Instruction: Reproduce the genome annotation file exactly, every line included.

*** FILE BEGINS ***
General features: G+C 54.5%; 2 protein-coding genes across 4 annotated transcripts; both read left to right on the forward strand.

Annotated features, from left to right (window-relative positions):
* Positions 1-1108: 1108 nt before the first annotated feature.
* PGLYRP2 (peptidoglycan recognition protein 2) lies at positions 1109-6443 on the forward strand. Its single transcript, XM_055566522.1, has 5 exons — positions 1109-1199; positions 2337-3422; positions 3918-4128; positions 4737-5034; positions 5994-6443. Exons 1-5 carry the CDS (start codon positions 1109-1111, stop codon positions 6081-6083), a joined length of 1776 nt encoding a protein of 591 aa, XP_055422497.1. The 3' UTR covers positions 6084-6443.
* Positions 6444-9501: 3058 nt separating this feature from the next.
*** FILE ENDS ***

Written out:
General features: G+C 54.5%; 2 protein-coding genes across 4 annotated transcripts; both read left to right on the forward strand.

Annotated features, from left to right (window-relative positions):
* Positions 1-1108: 1108 nt before the first annotated feature.
* PGLYRP2 (peptidoglycan recognition protein 2) lies at positions 1109-6443 on the forward strand. Its single transcript, XM_055566522.1, has 5 exons — positions 1109-1199; positions 2337-3422; positions 3918-4128; positions 4737-5034; positions 5994-6443. Exons 1-5 carry the CDS (start codon positions 1109-1111, stop codon positions 6081-6083), a joined length of 1776 nt encoding a protein of 591 aa, XP_055422497.1. The 3' UTR covers positions 6084-6443.
* Positions 6444-9501: 3058 nt separating this feature from the next.